It was a positive start to the year as local assets delivered strong returns, with local equities posting the best start to a year since 2012. The only exception was local property, taking a breather from the relatively strong recovery over the past few months. Global markets were slightly more mixed, with returns being relatively muted compared to those achieved locally. As the rand depreciated slightly throughout the month, local investors received a currency pickup from their offshore investments, with the average global flexible portfolio returning 3.5%. Making headlines this month was the uprise of amateur investors against large institutions. An investment group on Reddit decided to bid up (buy) the shares of, amongst others, failing video game retailer GameStop, knowing full well there are various hedge fund managers shorting this stock, possibly without having covered position (“naked short”). This forced the managers to buy back the shares to cover their positions at significantly higher prices, thereby driving the prices even higher (“short squeeze”) and incurring major losses. The financial upset resulted in billions of dollars of wealth transfer.
In terms of economics, local interest rates were left unchanged at 3.5% even as
inflation eased slightly to 3.1% for December. Manufacturing data disappointed
for November, and we were again confronted with loadshedding. Globally, growth indicators were mixed, but policymakers once again reiterated their commitments to further ease monetary conditions if required. The International Monetary Fund (IMF) updated their growth forecasts, lifting their global growth expectations, but unfortunately turning more pessimistic towards South Africa. They have cautioned that growth forecasts will largely be dependent on the effectiveness of vaccine rollouts.
At time of writing this market overview, the first batch of COVID-19 vaccinations, the AstraZeneca vaccinations from India, have arrived in South Africa. These vaccinations require two injections, with the second injection needing to be administered four to twelve weeks after the first. The AstraZeneca vaccination, which is a viral vector vaccine (meaning it uses a modified virus to deliver a genetic code of cells that train the immune system, rather than delivering the infectious pathogen itself), has an efficacy rate of approximately 70% (based on data from United Kingdom and Brazil), which is slightly lower than those of the Pfizer/BioNTech and Moderna vaccines, but better than the Novavax vaccine. The use of the Pfizer/BioNTech and Moderna vaccinations hold significant logistical issues for countries like South Africa, as they need to be stored at extreme temperatures and are significantly more expensive. Nonetheless, South Africa is set to also receive batches from Pfizer, as well as Johnson & Johnson.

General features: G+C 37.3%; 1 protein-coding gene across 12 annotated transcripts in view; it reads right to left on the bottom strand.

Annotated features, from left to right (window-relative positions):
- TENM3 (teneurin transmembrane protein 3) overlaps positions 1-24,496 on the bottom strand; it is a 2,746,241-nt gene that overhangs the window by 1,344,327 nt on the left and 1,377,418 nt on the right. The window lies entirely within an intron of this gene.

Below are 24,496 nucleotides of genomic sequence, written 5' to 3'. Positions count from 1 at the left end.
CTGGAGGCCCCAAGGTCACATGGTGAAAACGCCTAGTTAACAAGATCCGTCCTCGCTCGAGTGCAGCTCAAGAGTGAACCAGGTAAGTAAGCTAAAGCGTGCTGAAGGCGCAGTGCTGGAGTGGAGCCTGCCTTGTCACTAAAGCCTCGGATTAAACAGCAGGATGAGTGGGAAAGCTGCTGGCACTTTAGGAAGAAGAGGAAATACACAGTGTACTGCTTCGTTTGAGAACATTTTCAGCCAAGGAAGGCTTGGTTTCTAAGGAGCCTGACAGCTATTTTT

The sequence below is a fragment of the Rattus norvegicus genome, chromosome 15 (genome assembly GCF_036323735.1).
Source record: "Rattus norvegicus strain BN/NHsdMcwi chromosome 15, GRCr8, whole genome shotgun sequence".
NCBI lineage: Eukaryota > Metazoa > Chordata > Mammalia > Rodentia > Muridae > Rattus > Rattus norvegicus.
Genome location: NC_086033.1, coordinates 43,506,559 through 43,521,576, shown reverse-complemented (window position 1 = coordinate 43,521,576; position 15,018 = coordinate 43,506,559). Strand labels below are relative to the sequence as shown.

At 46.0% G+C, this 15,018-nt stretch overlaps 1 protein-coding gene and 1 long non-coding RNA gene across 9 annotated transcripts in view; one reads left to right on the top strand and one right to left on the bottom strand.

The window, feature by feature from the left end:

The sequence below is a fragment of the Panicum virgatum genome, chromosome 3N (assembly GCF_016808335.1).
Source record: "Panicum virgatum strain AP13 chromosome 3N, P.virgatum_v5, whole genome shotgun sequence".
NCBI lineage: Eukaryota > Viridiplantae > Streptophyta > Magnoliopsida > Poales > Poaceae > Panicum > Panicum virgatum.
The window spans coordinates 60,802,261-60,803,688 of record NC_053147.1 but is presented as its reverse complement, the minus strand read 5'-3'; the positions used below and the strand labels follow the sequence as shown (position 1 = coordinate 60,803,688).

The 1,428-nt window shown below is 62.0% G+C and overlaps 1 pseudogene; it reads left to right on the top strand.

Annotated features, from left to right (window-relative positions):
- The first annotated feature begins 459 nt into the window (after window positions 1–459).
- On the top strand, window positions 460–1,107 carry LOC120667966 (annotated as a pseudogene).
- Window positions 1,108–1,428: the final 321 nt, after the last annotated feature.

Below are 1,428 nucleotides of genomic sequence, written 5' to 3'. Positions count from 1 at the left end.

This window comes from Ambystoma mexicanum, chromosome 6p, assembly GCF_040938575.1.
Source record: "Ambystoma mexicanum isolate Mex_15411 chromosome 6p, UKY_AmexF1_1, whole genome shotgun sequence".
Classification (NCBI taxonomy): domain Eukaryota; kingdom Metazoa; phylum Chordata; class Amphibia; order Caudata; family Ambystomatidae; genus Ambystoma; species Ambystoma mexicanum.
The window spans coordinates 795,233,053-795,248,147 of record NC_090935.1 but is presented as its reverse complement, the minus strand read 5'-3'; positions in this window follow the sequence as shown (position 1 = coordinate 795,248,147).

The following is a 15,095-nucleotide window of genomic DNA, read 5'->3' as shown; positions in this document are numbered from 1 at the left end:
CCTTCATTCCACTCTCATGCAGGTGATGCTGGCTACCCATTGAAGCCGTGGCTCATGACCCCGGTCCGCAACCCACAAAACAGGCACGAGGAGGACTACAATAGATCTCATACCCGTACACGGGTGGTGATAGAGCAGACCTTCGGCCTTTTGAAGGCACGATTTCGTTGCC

This first batch of approximately one million vaccinations will be used for healthcare workers, with a second batch expected towards the end of February. According to comments from government, they are aiming to vaccinate 40 million people (approximately 65% of the population) by the end of 2021. This will, however, be highly dependent on efficiency of the rollout, and whether orders are fulfilled. While the process could run very smoothly, and the take-up well-received (according to surveys, approximately 70% of South Africans are currently willing to take the vaccination), there is a downside risk that orders get delayed or that emerging countries like South Africa get left behind in global procurement and implementation. It seems we are already late to the party when compared to the progress of peers.
In concluding our investment views for the first quarter at the start of January, we found support for our view on the economic recovery. This view is based on:
- Improving fundamental factors being further driven by aggressive policy support (both monetary and fiscal),
- increasingly positive advancements in COVID vaccinations, and
- relatively low recession risk from a global view.
We maintain our optimistic view of a supported and balanced recovery, suggesting a pro-cyclical-growth stance.
Our active bets remain relatively cautious however, based on rich valuations, policy-error risk, and the risk of virusmutations or vaccination headwinds.